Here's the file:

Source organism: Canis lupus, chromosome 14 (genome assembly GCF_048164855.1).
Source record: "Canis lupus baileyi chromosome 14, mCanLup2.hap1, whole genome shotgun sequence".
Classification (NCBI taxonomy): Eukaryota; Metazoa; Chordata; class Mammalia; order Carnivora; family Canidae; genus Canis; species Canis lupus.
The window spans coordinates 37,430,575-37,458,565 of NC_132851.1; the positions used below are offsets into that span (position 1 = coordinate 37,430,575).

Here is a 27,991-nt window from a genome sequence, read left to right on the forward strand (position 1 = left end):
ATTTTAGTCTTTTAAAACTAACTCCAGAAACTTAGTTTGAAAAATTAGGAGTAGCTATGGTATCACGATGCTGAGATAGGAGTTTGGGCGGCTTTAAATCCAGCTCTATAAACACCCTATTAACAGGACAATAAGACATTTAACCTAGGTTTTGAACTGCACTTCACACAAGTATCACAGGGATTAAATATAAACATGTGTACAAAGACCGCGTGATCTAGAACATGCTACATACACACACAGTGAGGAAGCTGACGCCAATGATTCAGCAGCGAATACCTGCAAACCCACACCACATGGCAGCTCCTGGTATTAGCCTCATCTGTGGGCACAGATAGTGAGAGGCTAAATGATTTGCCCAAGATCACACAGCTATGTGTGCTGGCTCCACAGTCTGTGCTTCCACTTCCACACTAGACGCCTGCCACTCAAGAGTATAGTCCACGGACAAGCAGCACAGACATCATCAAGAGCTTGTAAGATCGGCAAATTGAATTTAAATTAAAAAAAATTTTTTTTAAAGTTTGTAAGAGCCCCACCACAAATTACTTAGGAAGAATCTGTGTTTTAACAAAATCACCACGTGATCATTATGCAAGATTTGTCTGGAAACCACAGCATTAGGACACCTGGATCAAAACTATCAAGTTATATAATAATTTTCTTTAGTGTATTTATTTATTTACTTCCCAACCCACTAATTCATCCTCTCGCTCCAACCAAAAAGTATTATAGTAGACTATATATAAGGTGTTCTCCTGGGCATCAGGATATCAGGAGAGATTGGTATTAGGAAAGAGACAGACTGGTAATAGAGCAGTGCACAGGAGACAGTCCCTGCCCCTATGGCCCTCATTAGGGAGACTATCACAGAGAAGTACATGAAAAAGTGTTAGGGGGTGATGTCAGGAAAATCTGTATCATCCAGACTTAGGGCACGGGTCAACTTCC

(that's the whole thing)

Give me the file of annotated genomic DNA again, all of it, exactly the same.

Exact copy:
Source organism: Canis lupus, chromosome 14 (genome assembly GCF_048164855.1).
Source record: "Canis lupus baileyi chromosome 14, mCanLup2.hap1, whole genome shotgun sequence".
Classification (NCBI taxonomy): Eukaryota; Metazoa; Chordata; class Mammalia; order Carnivora; family Canidae; genus Canis; species Canis lupus.
The window spans coordinates 37,430,575-37,458,565 of NC_132851.1; the positions used below are offsets into that span (position 1 = coordinate 37,430,575).

Here is a 27,991-nt window from a genome sequence, read left to right on the forward strand (position 1 = left end):
ATTTTAGTCTTTTAAAACTAACTCCAGAAACTTAGTTTGAAAAATTAGGAGTAGCTATGGTATCACGATGCTGAGATAGGAGTTTGGGCGGCTTTAAATCCAGCTCTATAAACACCCTATTAACAGGACAATAAGACATTTAACCTAGGTTTTGAACTGCACTTCACACAAGTATCACAGGGATTAAATATAAACATGTGTACAAAGACCGCGTGATCTAGAACATGCTACATACACACACAGTGAGGAAGCTGACGCCAATGATTCAGCAGCGAATACCTGCAAACCCACACCACATGGCAGCTCCTGGTATTAGCCTCATCTGTGGGCACAGATAGTGAGAGGCTAAATGATTTGCCCAAGATCACACAGCTATGTGTGCTGGCTCCACAGTCTGTGCTTCCACTTCCACACTAGACGCCTGCCACTCAAGAGTATAGTCCACGGACAAGCAGCACAGACATCATCAAGAGCTTGTAAGATCGGCAAATTGAATTTAAATTAAAAAAAATTTTTTTTAAAGTTTGTAAGAGCCCCACCACAAATTACTTAGGAAGAATCTGTGTTTTAACAAAATCACCACGTGATCATTATGCAAGATTTGTCTGGAAACCACAGCATTAGGACACCTGGATCAAAACTATCAAGTTATATAATAATTTTCTTTAGTGTATTTATTTATTTACTTCCCAACCCACTAATTCATCCTCTCGCTCCAACCAAAAAGTATTATAGTAGACTATATATAAGGTGTTCTCCTGGGCATCAGGATATCAGGAGAGATTGGTATTAGGAAAGAGACAGACTGGTAATAGAGCAGTGCACAGGAGACAGTCCCTGCCCCTATGGCCCTCATTAGGGAGACTATCACAGAGAAGTACATGAAAAAGTGTTAGGGGGTGATGTCAGGAAAATCTGTATCATCCAGACTTAGGGCACGGGTCAACTTCC